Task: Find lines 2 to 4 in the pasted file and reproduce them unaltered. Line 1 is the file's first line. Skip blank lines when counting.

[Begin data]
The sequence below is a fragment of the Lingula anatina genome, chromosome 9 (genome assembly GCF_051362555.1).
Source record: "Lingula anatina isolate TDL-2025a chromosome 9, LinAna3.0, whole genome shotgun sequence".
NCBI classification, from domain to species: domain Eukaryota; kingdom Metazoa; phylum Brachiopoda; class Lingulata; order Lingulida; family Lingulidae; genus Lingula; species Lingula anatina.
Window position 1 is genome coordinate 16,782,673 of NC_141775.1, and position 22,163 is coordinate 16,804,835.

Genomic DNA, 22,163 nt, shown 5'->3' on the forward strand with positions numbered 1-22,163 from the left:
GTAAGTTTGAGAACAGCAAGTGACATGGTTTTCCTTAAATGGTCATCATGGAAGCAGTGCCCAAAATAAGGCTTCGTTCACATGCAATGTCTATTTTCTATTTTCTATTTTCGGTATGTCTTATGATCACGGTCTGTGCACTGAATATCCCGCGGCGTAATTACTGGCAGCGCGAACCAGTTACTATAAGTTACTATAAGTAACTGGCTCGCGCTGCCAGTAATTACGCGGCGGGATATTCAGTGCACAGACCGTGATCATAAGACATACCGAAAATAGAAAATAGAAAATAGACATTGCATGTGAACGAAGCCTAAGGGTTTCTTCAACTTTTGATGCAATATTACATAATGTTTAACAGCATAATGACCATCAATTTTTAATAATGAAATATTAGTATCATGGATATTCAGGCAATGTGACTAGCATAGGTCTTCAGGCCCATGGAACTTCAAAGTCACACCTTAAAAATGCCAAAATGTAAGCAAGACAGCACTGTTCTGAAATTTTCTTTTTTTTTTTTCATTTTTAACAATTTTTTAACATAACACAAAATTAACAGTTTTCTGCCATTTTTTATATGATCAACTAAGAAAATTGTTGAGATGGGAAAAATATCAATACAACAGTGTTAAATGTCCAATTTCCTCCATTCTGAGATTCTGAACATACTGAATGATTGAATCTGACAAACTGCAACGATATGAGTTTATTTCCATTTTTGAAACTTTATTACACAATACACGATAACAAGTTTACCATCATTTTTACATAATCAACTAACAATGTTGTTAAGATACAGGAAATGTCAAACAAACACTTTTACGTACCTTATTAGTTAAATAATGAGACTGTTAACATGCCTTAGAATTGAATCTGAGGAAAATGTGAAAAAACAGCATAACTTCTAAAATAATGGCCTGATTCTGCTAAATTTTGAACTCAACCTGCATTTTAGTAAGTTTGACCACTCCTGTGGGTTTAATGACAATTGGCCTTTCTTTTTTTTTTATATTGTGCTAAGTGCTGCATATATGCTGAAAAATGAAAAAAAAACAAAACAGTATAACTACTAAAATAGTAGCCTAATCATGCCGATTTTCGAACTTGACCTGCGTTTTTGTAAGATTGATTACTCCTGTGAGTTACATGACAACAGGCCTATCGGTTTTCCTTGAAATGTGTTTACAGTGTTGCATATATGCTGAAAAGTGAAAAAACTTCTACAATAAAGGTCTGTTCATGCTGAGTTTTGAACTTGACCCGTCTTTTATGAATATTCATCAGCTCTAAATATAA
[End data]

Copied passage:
Source record: "Lingula anatina isolate TDL-2025a chromosome 9, LinAna3.0, whole genome shotgun sequence".
NCBI classification, from domain to species: domain Eukaryota; kingdom Metazoa; phylum Brachiopoda; class Lingulata; order Lingulida; family Lingulidae; genus Lingula; species Lingula anatina.
Window position 1 is genome coordinate 16,782,673 of NC_141775.1, and position 22,163 is coordinate 16,804,835.